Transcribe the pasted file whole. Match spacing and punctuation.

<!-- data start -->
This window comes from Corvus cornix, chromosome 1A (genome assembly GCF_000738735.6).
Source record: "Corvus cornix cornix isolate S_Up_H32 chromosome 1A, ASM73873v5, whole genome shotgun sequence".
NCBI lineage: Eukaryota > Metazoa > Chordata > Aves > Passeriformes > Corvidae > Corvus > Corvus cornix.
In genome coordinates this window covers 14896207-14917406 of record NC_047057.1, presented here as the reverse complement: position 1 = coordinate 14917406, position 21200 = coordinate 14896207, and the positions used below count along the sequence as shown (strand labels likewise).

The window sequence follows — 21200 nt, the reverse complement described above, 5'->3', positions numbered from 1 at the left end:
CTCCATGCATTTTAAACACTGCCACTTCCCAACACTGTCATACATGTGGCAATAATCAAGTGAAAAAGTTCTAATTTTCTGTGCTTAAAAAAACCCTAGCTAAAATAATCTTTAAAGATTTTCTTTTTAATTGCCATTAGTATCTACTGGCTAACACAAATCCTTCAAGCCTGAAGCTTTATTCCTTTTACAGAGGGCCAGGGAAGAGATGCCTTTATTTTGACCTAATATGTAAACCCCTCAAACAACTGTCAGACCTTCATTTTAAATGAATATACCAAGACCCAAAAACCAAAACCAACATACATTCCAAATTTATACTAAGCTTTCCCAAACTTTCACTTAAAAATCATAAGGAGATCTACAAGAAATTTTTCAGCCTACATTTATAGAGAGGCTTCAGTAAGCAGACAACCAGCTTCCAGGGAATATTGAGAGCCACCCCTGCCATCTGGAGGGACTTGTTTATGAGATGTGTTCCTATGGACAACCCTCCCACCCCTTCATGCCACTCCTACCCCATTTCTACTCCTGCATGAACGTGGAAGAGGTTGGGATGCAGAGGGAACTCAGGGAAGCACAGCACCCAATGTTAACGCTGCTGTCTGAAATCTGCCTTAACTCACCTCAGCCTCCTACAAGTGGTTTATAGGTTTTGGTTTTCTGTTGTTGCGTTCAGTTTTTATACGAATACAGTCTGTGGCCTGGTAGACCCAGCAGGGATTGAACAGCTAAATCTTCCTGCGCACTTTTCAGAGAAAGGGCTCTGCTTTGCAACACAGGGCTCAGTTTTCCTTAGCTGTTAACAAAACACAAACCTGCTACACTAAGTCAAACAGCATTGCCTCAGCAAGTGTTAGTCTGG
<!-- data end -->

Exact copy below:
This window comes from Corvus cornix, chromosome 1A (genome assembly GCF_000738735.6).
Source record: "Corvus cornix cornix isolate S_Up_H32 chromosome 1A, ASM73873v5, whole genome shotgun sequence".
NCBI lineage: Eukaryota > Metazoa > Chordata > Aves > Passeriformes > Corvidae > Corvus > Corvus cornix.
In genome coordinates this window covers 14896207-14917406 of record NC_047057.1, presented here as the reverse complement: position 1 = coordinate 14917406, position 21200 = coordinate 14896207, and the positions used below count along the sequence as shown (strand labels likewise).

The window sequence follows — 21200 nt, the reverse complement described above, 5'->3', positions numbered from 1 at the left end:
CTCCATGCATTTTAAACACTGCCACTTCCCAACACTGTCATACATGTGGCAATAATCAAGTGAAAAAGTTCTAATTTTCTGTGCTTAAAAAAACCCTAGCTAAAATAATCTTTAAAGATTTTCTTTTTAATTGCCATTAGTATCTACTGGCTAACACAAATCCTTCAAGCCTGAAGCTTTATTCCTTTTACAGAGGGCCAGGGAAGAGATGCCTTTATTTTGACCTAATATGTAAACCCCTCAAACAACTGTCAGACCTTCATTTTAAATGAATATACCAAGACCCAAAAACCAAAACCAACATACATTCCAAATTTATACTAAGCTTTCCCAAACTTTCACTTAAAAATCATAAGGAGATCTACAAGAAATTTTTCAGCCTACATTTATAGAGAGGCTTCAGTAAGCAGACAACCAGCTTCCAGGGAATATTGAGAGCCACCCCTGCCATCTGGAGGGACTTGTTTATGAGATGTGTTCCTATGGACAACCCTCCCACCCCTTCATGCCACTCCTACCCCATTTCTACTCCTGCATGAACGTGGAAGAGGTTGGGATGCAGAGGGAACTCAGGGAAGCACAGCACCCAATGTTAACGCTGCTGTCTGAAATCTGCCTTAACTCACCTCAGCCTCCTACAAGTGGTTTATAGGTTTTGGTTTTCTGTTGTTGCGTTCAGTTTTTATACGAATACAGTCTGTGGCCTGGTAGACCCAGCAGGGATTGAACAGCTAAATCTTCCTGCGCACTTTTCAGAGAAAGGGCTCTGCTTTGCAACACAGGGCTCAGTTTTCCTTAGCTGTTAACAAAACACAAACCTGCTACACTAAGTCAAACAGCATTGCCTCAGCAAGTGTTAGTCTGG